Hackers run Linux on Nintendo Switch, claim exploit cannot be patched
Hackers have a particular liking when it comes to hacking Nintendo consoles, be it the Wii, DS, or 3DS. Not making it easier for Nintendo, now a hacker group named ‘fail0verflow’ has successfully managed to run Debian Linux on Switch by exploiting its boot code. fail0verflow is the same hacking group who hacked the Nintendo Wii and Sony PlayStation 4.
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fail0verflow announced their discovery in a post on Twitter with an image that displayed the Nintendo console running the Debian Linux distro and user login, along with a serial adapter that was connected to one of the Joy-Con terminal on the right side.
???? #switch pic.twitter.com/4iTjTk9D59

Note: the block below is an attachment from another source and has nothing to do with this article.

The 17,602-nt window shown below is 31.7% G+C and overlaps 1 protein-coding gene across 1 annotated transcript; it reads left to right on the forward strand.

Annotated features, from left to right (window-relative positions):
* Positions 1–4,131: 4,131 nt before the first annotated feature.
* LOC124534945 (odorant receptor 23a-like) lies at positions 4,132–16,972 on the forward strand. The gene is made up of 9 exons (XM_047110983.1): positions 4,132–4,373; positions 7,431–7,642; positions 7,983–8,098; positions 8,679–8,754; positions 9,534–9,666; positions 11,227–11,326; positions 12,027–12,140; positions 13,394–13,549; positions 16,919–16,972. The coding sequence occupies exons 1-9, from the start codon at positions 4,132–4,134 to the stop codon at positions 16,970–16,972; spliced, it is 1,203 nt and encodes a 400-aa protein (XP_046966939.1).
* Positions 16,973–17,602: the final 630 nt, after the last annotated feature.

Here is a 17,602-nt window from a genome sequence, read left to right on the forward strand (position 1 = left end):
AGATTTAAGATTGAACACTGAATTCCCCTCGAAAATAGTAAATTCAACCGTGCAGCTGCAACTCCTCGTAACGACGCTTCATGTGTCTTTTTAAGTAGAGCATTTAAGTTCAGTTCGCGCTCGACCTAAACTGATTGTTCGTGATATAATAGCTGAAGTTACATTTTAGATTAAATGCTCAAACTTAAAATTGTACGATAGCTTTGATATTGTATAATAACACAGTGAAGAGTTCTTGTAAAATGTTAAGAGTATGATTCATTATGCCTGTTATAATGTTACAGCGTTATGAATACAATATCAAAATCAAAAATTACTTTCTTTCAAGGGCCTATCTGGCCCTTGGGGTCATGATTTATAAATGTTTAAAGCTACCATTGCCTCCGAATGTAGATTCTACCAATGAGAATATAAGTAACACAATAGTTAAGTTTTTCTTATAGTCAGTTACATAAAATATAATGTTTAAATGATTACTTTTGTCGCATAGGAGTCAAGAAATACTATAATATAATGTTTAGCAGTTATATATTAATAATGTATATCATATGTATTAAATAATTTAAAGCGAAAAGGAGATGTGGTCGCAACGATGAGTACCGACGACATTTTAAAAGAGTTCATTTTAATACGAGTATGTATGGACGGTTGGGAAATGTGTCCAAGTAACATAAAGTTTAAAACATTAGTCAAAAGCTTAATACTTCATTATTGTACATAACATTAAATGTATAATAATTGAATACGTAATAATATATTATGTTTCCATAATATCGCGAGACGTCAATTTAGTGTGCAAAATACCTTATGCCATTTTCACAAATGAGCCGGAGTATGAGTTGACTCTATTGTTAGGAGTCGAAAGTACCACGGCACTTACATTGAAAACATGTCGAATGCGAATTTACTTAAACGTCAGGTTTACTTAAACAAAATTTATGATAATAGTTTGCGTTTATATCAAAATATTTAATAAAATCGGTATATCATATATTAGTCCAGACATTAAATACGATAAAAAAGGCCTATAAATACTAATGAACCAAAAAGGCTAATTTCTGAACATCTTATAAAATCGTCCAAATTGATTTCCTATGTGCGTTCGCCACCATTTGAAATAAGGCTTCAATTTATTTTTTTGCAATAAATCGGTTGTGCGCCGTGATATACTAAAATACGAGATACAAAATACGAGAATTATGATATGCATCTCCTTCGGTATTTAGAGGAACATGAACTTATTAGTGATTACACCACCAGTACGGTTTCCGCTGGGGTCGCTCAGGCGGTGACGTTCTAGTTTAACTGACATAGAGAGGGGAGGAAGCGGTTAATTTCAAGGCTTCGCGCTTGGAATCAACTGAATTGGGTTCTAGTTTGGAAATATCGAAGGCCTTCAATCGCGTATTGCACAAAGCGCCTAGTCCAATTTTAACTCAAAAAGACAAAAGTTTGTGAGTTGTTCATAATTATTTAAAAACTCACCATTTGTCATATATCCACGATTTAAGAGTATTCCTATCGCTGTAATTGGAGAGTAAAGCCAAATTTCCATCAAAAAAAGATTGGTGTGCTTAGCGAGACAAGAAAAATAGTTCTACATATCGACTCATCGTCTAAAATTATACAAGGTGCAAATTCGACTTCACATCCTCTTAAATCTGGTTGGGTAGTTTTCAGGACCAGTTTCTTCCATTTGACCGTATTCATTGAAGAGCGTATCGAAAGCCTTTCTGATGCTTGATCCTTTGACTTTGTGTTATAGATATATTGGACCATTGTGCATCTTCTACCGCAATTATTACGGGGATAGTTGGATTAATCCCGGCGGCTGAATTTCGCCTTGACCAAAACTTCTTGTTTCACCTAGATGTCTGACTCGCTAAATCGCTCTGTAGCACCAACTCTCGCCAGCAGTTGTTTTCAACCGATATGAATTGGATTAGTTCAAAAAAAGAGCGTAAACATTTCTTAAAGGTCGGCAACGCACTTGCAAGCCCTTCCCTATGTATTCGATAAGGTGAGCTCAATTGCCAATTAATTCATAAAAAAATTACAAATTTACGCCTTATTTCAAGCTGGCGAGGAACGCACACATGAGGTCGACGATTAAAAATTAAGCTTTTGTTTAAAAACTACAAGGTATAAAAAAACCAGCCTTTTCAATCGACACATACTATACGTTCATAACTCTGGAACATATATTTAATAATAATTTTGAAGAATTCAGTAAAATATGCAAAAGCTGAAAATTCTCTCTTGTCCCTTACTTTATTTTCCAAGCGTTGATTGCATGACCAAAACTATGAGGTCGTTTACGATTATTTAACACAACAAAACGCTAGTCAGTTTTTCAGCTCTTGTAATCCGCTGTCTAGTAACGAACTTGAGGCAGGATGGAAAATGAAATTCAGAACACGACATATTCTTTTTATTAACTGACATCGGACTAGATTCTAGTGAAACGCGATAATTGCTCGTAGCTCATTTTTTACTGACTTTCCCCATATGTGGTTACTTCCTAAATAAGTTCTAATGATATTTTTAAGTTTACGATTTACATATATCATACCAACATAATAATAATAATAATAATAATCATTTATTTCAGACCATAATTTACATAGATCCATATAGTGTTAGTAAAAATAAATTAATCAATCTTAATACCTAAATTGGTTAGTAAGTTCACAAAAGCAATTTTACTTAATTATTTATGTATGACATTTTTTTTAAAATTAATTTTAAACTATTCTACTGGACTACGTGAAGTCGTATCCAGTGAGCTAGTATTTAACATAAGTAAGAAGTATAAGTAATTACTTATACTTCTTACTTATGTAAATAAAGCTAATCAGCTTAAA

— fail0verflow (@fail0verflow) February 6, 2018
According to fail0verflow group, the exploit triggers a flaw in the boot ROM process of the Nvidia Tegra X1 chip that powers the console. The boot ROM is stored on the chip when Nvidia manufactures it and no changes can be made to it after that. Since, the console loads the boot ROM immediately after pressing the power button, the exploit cannot be patched via future software or firmware updates as it won’t affect the ROM, the hacker group claimed.
In case it wasn't obvious, our Switch coldboot exploit:
* Is a bootrom bug
* Can't be patched (in currently released Switches)
* Doesn't require a modchip to pull offhttps://t.co/LLadlEmm44
— fail0verflow (@fail0verflow) January 16, 2018
However, Nintendo could work with Nvidia and manufacture new Nvidia Tegra X1 chips so that new consoles don’t have this vulnerability.
While several sources are of the opinion that the Switch exploit is possibly a fake hack, most industry experts believe it to be true given fail0verflow’s hacking track records. Whatever be the case, Nintendo will definitely be looking to quickly fix the potential weaknesses in its code and hardware to avoid opening up any possibilities for installation of home brew apps and pirated games on the Nintendo Switch.